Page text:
I recently managed to recover some damaged files off of my pen drive and thought I would share a short essay I wrote on Vonnegut...
As we rounded the corner we saw the group we were looking for. On the steps of the convent chapel stood clusters of old Italian women holding small red candles and baskets of flower petals. Young girls looked around curiously arrayed in their long white dresses from First Communion. Scouts, wearing their knee high socks and khacki shorts, struggled with megaphones which would inevitably broadcast the voice of an off-tune cantor. We followed the crowd into the chapel and with incense and the attendance of altar singers and loud Italian voices, the priest began the Corpus Christi procession.
I had surprised myself by deciding to venture downtown for the local Eucharist festival. A year ago I would have been the first to go, but things were different this year. In my head, I’ve never lost my faith- but the emotional certainty drifted through me as a passing wind.
I look around me, the crowd around me is more diverse than I would have first thought. Italians are traditional and, as one young Italian told me, being Catholic is simply part of your culture. One attends Eucharistic processions just as one grumbles about politics, buys groceries at the market, and cooks large meals. Some here have always accepted their religion, never questioning. They reverently kneel as the Benediction takes place, they know the Church hymns by heart, their son is the altar server.
In this last year I identify more with the people who did not come to the Eucharistic procession. Whether out of laziness or skepticism, they decided not to attend the traditional ritual. For them, this is pageantry. Can we prove that there is meaning behind these prayers, that a God really hears us? This disillusionment has been characteristic of the last century, where suffering has been transformed into skepticism.
I am in the middle of reading Vonnegut’s SlaughterHouse Five. A talented writer, his images are vivid and recognizable to his reader. He portrays the mundaneness of life, the suffering and what he sees as the pointlessness of it all. For him, life has no climax, no depth. His book lacks a timeline, it jumps from one era to another. There is no suspense, we are told the fate of his characters as soon as they are introduced. He draws us into this listlessness he obviously feels about human existence.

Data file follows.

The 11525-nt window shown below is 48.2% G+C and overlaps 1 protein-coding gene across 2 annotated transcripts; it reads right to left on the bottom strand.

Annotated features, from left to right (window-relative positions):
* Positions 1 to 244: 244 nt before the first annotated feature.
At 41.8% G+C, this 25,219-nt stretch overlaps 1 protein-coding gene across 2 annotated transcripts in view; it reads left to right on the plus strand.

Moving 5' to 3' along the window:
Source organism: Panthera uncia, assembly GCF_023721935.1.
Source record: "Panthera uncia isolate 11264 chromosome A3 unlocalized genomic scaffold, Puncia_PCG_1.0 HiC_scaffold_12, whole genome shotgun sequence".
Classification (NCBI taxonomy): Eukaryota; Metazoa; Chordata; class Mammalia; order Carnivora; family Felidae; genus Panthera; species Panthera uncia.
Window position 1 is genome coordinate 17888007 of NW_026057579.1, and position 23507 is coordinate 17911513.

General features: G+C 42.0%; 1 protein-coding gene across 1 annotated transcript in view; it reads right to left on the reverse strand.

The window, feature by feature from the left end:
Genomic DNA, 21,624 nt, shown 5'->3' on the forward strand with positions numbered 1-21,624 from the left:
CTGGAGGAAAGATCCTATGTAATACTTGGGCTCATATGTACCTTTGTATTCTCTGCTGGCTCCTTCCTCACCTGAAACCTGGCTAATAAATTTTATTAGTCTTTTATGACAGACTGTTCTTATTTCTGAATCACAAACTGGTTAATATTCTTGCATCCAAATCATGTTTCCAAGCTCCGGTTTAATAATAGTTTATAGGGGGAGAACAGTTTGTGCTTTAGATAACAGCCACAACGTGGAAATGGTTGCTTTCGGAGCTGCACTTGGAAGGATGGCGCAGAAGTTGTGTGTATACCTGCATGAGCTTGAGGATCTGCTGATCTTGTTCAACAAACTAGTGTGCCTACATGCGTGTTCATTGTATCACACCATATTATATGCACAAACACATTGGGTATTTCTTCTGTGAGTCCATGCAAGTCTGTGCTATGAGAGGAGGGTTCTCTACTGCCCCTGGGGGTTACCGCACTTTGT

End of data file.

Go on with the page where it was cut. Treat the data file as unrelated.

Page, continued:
Surprisingly, there is something strangely attractive about this sort of listlessness. The feeling that one can truly delve into the details of life, the suffering, because there is nothing beyond it. While there may be despair at the foundations, man is able to live a skeptical life. It becomes easy to be honest about the bad things in life while never finding true joy. The megaphone sounded in my ears throughout the procession, echoing the earnest yet off-key singer. It is easy to criticize this procession: the hypocrisy of some there, the lack of respect of others, the constant chattering. In fact, it is not only easy, it produces a dull sort of pleasure.
Yet, as I stared at the Host held high in the tabernacle, I realized once again that Truth is the only thing that matters. It is a life unlived to live in human failings without looking up to the heights. If the Lord Jesus is truly present in the Blessed Sacrament, present for me to adore Him, then every suffering becomes a light burden. It is through worshipping Him that one is able to find joy. Yes, the situation that Vonegut depicts is poignant and realistic, but there is something more. Finding faith is a strange process. Even stranger is falling in love with God all over again. If the world that SlaughterHouse Five depicts is all there is, I want no part of it. In fact, I agree with him that there is no sense. Suddenly, I understand why people commit suicide, why so many people are depressed, why people have no hope. God is the only Hope. If He does not exist, then we are lost. I am lost.